Some observations on the war in Ukraine

Thinking a bit more about what is going on, thanks to John Salt’s post on Facebook, some observations on what the situation is evolving into. First off, thanks to the Twitter user who referred to me as an ANALyst. I am no such thing, have no degree in military history, only a life-long interest, and so you should take my writings for a similar worth as you paid for them. I hope people can see that.

Also, I am unashamedly pro-Ukrainian. I have friends and colleagues in shelters in Kyiv. I feel for the Russian conscripts who are being abused and murdered by their ‘leaders’, but Russia needs to lose this war. Badly.

Part II is online here.

Part III is online here.

Destroyed Russian tank, Ukraine 2022, unknown location, General Staff of Ukraine Armed Forces

First off, John’s post:

I should have done this a while ago, but I have just done a quick bit of ground-force-totting-up for the Russian armies attacking the Ukraine and the Ukrainian defenders.

This is, obviously, a hugely crude sum, disregarding all artillery, aviation, air and other support, reckoning only brigade-sized chunks of ground forces, subject to the imprecision of using readily available open sources, mostly Wikipedia, and, most of all, disregarding all human factors.

I have included the Russian force elements from Southern, Western, Central and Eastern military districts reported as near or inside the Ukrainian border, and the whole of their air assault forces. I was surprised at the large fraction of their total force the Russians have committed; it seems to include all their armoured brigades, and leaves only 14 brigades elsewhere.

With this in mind, I get:

Russia: 9 tank, 42 combined arms, 1 mountain, 5 para, 8 air assault brigades

Ukraine: 2 tank, 13 mechanised, 2 mountain, 1 para, 6 air assault, 24 territorial defence brigades

Totals: Russia 65 Ukraine 48

Bearing in mind that, like Gazza, I do not make predictions, and I never will, I have a few swivel-chair colonel (like an armchair general, but more junior) remarks.

Depending on the fighting value of the Ukrainian territorial defence brigades, that does not seem to me to be a correlation of forces sufficient for the Russians now to conduct effective “deep battle” in the Tukhachesky tradition. Had they achieved an appreciable shock effect from the initial surprise attack, it would have been plenty. Unfortunately for Vlad, the Ukrainians have not lost their nerve. It remains to be seen whether the deep strikes by Iskander and the like will succeed in disrupting Ukrainian C2 to the extent required to inflict the necessary shock; personally I tend to be dubious of bombardment-based routes to military success.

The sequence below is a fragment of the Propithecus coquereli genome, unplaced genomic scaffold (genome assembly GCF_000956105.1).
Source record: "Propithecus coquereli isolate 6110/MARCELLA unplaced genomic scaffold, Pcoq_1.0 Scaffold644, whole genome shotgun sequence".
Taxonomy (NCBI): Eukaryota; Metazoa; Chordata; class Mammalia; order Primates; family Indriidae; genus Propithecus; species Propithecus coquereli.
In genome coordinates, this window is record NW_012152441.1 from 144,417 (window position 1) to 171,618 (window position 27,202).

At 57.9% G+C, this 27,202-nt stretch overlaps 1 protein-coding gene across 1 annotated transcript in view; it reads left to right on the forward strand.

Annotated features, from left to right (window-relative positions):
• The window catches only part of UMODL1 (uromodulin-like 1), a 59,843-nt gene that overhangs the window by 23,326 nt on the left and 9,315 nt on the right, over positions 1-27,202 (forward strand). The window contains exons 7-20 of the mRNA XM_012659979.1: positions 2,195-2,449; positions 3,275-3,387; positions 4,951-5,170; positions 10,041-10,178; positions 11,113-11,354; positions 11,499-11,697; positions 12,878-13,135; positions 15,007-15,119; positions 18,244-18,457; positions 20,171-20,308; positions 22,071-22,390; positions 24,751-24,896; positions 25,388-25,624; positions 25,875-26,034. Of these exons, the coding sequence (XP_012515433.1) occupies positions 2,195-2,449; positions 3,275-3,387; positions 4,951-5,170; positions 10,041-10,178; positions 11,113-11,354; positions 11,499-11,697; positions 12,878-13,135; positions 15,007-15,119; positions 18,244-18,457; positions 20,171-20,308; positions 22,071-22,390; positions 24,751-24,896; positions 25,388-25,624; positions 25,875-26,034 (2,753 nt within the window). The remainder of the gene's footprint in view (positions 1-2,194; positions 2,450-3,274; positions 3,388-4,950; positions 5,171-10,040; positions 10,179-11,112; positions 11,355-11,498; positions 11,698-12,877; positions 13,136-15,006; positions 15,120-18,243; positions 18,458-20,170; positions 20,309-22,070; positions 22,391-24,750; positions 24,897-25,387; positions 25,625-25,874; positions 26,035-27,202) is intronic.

I have no information on the logistic position of either side. However it seems reasonable that missiles will be the first ammunition nature to become depleted. Iskander is a big, expensive missile. The anti-tank missiles and hand-held anti-tank rockets the Ukrainians need for effective defence against tanks are not only a lot cheaper, but Ukraine has been a successful manufacturer and exporter of them for years.

Our best hope for a quick resolution is, I think, the collective conscience of the Russian people. Russians with a conscience saved the world from a nuclear holocaust on at least two occasions during the Cold War. Let’s hope they can do the world yet another great service by booting Putin.

Until then, it’s back to the question of “deep battle”. Recall that its principal originator Tukhachevsky, military genius though he was, still got chinned by the Poles in 1920.

Map of Russian advances into Ukraine, 1pm EST, 26 Nov 2022, New York Times

Now, my thoughts on the matter:

  1. It appears to me that the Russians had a massive intel failure, either at the gathering or at the processing end – i.e. they either didn’t understand Ukraine’s will to fight, or they understood it but it didn’t make it into the planning because the decision-makers were too drunk on their own Kool-Aid.
  2. The consequence of 1. was that they had a Hitlerian view of ‘kick at the door and the whole edifice comes crumbling down’.